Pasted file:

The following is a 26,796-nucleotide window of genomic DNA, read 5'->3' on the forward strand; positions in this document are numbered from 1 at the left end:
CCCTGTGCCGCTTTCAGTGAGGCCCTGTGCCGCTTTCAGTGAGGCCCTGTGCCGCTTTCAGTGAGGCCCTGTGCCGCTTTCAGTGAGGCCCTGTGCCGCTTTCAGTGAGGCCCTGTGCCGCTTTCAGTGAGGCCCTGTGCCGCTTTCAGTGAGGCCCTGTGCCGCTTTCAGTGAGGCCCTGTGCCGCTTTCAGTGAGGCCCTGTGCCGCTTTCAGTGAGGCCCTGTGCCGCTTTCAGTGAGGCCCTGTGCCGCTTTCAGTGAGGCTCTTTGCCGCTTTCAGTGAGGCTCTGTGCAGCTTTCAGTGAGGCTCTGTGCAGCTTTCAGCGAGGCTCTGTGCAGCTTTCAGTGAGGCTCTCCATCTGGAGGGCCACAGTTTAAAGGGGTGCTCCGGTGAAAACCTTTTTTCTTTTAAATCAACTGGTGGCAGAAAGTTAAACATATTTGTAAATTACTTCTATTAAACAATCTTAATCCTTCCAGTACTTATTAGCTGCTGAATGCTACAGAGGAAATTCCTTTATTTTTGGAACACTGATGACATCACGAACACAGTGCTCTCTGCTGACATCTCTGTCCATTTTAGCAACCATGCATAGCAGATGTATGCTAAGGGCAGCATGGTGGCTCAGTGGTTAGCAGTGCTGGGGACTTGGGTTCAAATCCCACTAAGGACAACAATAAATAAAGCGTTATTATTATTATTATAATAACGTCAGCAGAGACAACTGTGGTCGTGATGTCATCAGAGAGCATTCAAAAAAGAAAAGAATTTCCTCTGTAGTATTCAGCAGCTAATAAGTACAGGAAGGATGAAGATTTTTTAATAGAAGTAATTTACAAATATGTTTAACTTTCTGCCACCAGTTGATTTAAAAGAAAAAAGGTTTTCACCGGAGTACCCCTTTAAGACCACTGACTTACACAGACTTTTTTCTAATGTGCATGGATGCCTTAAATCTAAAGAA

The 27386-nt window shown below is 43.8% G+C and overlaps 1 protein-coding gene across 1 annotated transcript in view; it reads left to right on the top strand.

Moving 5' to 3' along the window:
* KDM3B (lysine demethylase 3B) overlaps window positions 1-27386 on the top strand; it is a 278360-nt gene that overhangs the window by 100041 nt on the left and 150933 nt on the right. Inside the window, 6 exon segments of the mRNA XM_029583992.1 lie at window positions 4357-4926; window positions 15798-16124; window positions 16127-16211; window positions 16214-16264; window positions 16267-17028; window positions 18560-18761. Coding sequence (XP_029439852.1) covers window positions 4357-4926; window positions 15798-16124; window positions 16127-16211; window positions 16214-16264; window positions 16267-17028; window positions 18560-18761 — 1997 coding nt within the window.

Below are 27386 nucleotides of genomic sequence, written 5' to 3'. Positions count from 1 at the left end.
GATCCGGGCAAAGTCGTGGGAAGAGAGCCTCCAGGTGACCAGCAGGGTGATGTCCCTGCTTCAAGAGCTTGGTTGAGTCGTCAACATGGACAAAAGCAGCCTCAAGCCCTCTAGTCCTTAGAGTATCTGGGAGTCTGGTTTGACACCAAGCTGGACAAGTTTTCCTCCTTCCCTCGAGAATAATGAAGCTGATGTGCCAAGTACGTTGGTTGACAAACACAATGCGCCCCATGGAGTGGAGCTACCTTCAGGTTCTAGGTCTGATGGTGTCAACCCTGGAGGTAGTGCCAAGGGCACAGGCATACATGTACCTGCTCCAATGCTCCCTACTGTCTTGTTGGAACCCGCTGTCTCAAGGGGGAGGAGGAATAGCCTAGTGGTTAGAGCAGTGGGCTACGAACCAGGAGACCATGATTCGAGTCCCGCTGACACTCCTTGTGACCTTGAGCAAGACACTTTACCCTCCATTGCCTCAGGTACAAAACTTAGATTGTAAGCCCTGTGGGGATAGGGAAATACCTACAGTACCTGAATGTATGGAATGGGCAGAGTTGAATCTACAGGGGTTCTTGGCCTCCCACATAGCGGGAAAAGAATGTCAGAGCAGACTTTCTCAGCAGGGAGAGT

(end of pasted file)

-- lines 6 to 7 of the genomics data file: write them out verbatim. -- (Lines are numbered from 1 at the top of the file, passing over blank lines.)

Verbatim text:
Below are 27386 nucleotides of genomic sequence, written 5' to 3'. Positions count from 1 at the left end.
GATCCGGGCAAAGTCGTGGGAAGAGAGCCTCCAGGTGACCAGCAGGGTGATGTCCCTGCTTCAAGAGCTTGGTTGAGTCGTCAACATGGACAAAAGCAGCCTCAAGCCCTCTAGTCCTTAGAGTATCTGGGAGTCTGGTTTGACACCAAGCTGGACAAGTTTTCCTCCTTCCCTCGAGAATAATGAAGCTGATGTGCCAAGTACGTTGGTTGACAAACACAATGCGCCCCATGGAGTGGAGCTACCTTCAGGTTCTAGGTCTGATGGTGTCAACCCTGGAGGTAGTGCCAAGGGCACAGGCATACATGTACCTGCTCCAATGCTCCCTACTGTCTTGTTGGAACCCGCTGTCTCAAGGGGGAGGAGGAATAGCCTAGTGGTTAGAGCAGTGGGCTACGAACCAGGAGACCATGATTCGAGTCCCGCTGACACTCCTTGTGACCTTGAGCAAGACACTTTACCCTCCATTGCCTCAGGTACAAAACTTAGATTGTAAGCCCTGTGGGGATAGGGAAATACCTACAGTACCTGAATGTATGGAATGGGCAGAGTTGAATCTACAGGGGTTCTTGGCCTCCCACATAGCGGGAAAAGAATGTCAGAGCAGACTTTCTCAGCAGGGAGAGT